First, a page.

Violence and intimidation in personal relationships is not tolerated in Australia.

This has been well recognised and the legislators have enacted the Crimes (Domestic and Personal Violence) Act 2007 in New South Wales to protect persons from various types of abuse, such as physical, psychological, emotional, sexual abuse including intimidation and stalking. When a person is in fear of their safety from another person, there are two types of Apprehended Violence Orders (AVO) available in New South Wales:

  1. Apprehended Domestic Violence Order (ADVO) – these orders are made when the parties are related, living together, are living in the same residential facility, are in a carer relationship, or in an intimate relationship with each other. This includes individuals who were previously in such a relationship; and
  2. Apprehended Personal Violence Order (APVO) – these orders are made if there is abuse being committed between people who are not related and do not have domestic relationship. This includes neighbours or work colleagues.

The Police, when they believe that a person is subject to such abuse, are able to issue a provisional AVO before the alleged assailant appears in Court. A person in fear may make their own application to the Court for an order. Any provisional order or order of the Court must include the following orders preventing the defendant from:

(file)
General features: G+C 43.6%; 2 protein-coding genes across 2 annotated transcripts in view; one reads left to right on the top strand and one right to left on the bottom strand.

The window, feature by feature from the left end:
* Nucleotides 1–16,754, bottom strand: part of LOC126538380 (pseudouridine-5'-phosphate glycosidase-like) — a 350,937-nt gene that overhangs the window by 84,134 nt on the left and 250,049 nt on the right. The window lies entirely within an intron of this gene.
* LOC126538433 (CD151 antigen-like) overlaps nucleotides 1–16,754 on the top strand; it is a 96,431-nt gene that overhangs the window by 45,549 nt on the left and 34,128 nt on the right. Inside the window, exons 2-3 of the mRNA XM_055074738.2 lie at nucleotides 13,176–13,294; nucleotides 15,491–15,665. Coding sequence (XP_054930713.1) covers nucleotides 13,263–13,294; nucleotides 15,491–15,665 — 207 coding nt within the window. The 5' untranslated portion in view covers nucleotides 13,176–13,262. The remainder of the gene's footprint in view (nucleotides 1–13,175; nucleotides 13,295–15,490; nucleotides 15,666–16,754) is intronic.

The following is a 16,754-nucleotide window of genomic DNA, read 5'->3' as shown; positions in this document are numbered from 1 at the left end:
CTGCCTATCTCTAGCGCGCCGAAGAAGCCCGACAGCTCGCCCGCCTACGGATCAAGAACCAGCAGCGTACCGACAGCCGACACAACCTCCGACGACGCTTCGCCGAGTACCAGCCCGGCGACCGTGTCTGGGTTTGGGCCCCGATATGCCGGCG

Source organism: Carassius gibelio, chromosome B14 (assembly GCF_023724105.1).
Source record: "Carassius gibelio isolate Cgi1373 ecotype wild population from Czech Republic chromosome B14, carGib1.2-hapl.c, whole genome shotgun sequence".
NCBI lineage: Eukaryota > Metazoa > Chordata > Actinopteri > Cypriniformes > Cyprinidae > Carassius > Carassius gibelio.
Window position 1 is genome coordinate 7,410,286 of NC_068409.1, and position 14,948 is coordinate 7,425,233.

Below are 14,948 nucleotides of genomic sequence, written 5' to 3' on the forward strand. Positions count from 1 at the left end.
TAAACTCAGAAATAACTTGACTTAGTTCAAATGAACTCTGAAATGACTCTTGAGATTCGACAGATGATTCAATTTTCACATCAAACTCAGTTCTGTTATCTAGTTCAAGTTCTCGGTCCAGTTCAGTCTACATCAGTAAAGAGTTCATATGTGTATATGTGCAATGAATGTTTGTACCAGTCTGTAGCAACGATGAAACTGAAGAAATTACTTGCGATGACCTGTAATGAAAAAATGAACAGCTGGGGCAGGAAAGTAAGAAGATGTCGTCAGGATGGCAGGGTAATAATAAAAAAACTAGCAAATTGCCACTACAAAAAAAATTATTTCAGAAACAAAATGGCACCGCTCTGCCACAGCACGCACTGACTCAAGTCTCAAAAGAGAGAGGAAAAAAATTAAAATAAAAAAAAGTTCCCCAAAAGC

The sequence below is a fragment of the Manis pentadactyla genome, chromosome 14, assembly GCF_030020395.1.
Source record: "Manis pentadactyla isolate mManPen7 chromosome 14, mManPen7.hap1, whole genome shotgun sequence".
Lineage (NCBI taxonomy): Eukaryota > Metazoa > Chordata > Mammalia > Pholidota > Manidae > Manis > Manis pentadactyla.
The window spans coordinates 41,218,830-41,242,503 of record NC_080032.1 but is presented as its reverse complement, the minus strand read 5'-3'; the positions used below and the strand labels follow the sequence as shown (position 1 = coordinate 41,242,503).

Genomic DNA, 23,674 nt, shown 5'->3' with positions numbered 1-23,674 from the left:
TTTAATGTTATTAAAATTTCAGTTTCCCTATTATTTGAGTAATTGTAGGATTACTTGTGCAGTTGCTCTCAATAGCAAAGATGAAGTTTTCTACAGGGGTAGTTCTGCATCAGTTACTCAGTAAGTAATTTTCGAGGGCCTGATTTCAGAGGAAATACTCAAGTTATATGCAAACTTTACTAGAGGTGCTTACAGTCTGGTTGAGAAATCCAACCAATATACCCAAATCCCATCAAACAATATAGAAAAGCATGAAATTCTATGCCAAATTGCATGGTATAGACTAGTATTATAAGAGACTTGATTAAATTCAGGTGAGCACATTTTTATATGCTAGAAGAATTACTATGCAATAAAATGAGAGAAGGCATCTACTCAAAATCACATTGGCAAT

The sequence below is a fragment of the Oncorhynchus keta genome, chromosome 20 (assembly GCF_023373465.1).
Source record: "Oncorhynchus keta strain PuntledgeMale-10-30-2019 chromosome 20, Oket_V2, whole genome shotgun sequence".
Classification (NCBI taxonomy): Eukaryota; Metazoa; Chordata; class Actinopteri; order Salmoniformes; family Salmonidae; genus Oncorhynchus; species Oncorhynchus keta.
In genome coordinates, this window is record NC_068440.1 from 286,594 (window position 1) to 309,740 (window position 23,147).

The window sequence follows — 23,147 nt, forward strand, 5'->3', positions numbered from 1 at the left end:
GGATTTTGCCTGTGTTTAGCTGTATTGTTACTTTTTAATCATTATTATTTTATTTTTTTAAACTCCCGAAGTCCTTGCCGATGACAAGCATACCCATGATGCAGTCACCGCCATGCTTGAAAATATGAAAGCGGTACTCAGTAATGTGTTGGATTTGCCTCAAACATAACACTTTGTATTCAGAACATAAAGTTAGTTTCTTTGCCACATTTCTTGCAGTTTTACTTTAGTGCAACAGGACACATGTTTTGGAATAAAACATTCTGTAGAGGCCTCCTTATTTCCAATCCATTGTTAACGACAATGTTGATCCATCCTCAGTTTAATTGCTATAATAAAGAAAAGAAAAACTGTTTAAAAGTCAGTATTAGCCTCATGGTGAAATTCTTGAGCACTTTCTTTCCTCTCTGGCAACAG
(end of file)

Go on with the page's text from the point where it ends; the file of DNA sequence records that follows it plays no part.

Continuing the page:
1. Assaulting, threatening, molesting, harassing, or interfering with the protected person;
  2. Stalking or threatening the protected person; and
  3. Intentionally or recklessly destroying or damaging any property belonging to the protected person.
  4. And any other orders the Court believes that are necessary to protect the person.

Protection of people’s safety is very important. Requesting the Police or applying for an AVO should only be undertaken when the circumstances are appropriate. The Courts will not tolerate any person abusing another. The Courts and legislators recognise that abused will probably be pressured by their abusers to change their story. In recognition of this, the Courts accept as primary evidence, the recordings from the police body cameras or interview recordings, as primary evidence of what has occurred. Any retraction by a person who has reported such abuse, will usually be considered as being made under duress.

If you need a solicitor to help requesting or challenging an ADVO or APVO, please do not hesitate in contacting me.

Have a wonderful day,

Regards,

Jeffrey

0419 233 670

jeffrey@jcllegal.com.au


I am available to discuss legal matters either in my office or by Zoom conference; please note that notary services must be undertaken in person.

Published On: June 1st, 2022 / Categories: Criminal Law /

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